This method looks GREAT – more portable than the larger version I’m also wanting to try. I recently ‘survived’ a wilderness training weekend, and I noticed we used a LOT of fuel. A stove like this would reduce our footprint AND our wood-gathering time. Thanks – I’m about to pin this!

    • 56

      says

      I want to do a wilderness training weekend! That’s on my bucket list ;) How did you cook your food?

      I really do love the rocket stove for that reason. It cuts the fuel and cook time way down.

  14. 57

    tommy smith says

    A better insulator if someone has a wood stove is ash from the wood stove. This can be modified to be used as a heater for the house as well. Look up rocket mass heater.

  15. 59

    KimD says

    Use to make something similar to this, but would use a tuna fish can and put corrugate cardboard in the tuna fish can and pour melted paraffin wax over it and than once it dried you would use this for the heat source. You would than use the top of the bigger can like a burner on a cooking stove. Or cook directly on it if you need to.

  16. 60

    Tim says

    Nicely done stove. One problem is that you need an extra can for the shelf so it would be 3 smaller cans instead of the two pictured. It’s a shame that some people miss the point of this. This stove was conceived to be an emergency use for when the SHTF. You use whatever fuel you have available and that won’t be propane or electricity, it will be twigs. Those same folks need to see a tutorial on how to start a fire without a lighter!!

    • 61

      says

      I went ahead and added an extra can to the materials! Kudos to you for being ultra-observant and catching that ;)

      I agree, I want most my alternative cooking methods to not depend on propane or electricity – that kind of defeats the point!

  17. 68

    Jack says

    Great post! Easy to follow and great photos! I am going to give this a try. I’ve seen some other You Tube videos for Rocket Stoves, but your instructions and photos appear to make the Rocket Stove more stable and well put together. I will likely use sand or fine gravel rather than insulation, but will go by all of your other directions. One question; do you know how long these last before the tin cans break down from the amount of hear being through them? I am assuming it would take several uses, but just thought I would ask. Thanks for posting this! It is good stuff! :-)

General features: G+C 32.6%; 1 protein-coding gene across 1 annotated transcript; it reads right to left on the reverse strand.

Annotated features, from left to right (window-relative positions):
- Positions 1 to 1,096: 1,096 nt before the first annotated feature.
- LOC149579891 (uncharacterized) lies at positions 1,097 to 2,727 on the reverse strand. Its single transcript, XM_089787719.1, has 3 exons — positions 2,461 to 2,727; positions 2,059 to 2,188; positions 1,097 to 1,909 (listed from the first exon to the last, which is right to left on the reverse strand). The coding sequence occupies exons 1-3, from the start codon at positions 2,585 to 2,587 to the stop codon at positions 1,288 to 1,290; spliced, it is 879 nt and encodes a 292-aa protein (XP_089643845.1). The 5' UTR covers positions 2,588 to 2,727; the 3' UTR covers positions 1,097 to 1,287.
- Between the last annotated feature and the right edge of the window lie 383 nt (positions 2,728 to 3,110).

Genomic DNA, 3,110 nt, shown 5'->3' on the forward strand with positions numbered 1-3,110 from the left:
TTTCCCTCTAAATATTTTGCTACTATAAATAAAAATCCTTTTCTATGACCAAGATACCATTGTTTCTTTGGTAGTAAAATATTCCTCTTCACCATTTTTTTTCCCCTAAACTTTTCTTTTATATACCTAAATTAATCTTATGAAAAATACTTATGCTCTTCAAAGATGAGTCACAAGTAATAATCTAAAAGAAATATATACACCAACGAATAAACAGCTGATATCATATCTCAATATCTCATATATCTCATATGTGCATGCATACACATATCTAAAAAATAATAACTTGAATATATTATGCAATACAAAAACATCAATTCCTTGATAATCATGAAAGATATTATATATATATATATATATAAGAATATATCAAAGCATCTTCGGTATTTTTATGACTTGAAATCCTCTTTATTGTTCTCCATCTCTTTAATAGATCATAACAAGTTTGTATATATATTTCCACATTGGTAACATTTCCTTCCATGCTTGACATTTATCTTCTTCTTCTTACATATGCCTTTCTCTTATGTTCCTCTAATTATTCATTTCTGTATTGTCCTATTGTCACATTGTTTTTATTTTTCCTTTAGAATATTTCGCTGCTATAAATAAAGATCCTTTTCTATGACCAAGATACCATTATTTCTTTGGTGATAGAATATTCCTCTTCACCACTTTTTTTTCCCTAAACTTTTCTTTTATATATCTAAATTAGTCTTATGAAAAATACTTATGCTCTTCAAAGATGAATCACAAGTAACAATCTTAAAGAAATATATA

• 69

      says

      Thanks for the compliments Jack!

      Good question about the durability. Some of the rocket-stoves we’ve done lately we’ve painted high-heat paint on it and that helps out a lot. My plain metal cans start looking bad fast, but still work great. It depends on if you leave it outside to rust, or take ok care of it. I’ve used mine about 20 times and it doesn’t need any replacing yet.

      Sorry, for all the incoherent rambling ;)

    • 70

      Jerry says

      Excellent design. I will add one thing. About an inch of sand or rocks in the bottom (just below the insulation around the edge) for stability.

  18. 71

    justin says

    Awesome idea, gonna be making one soon! Well explained and pictures help going over the process! Keep up the great ideas

  19. 73

    says

    I want to make one of these to use for camping. It’s never difficult to find some twigs out in the woods. I’m just not sure what size a #10 can is, is this like a paint can?

  20. 75

    James says

    I have looked around. I can’t find 28 oz cans that are tall instead of wide like in the picture. Am I a dunce or is it like that by nature?

  21. 77

    Char Dykewymn says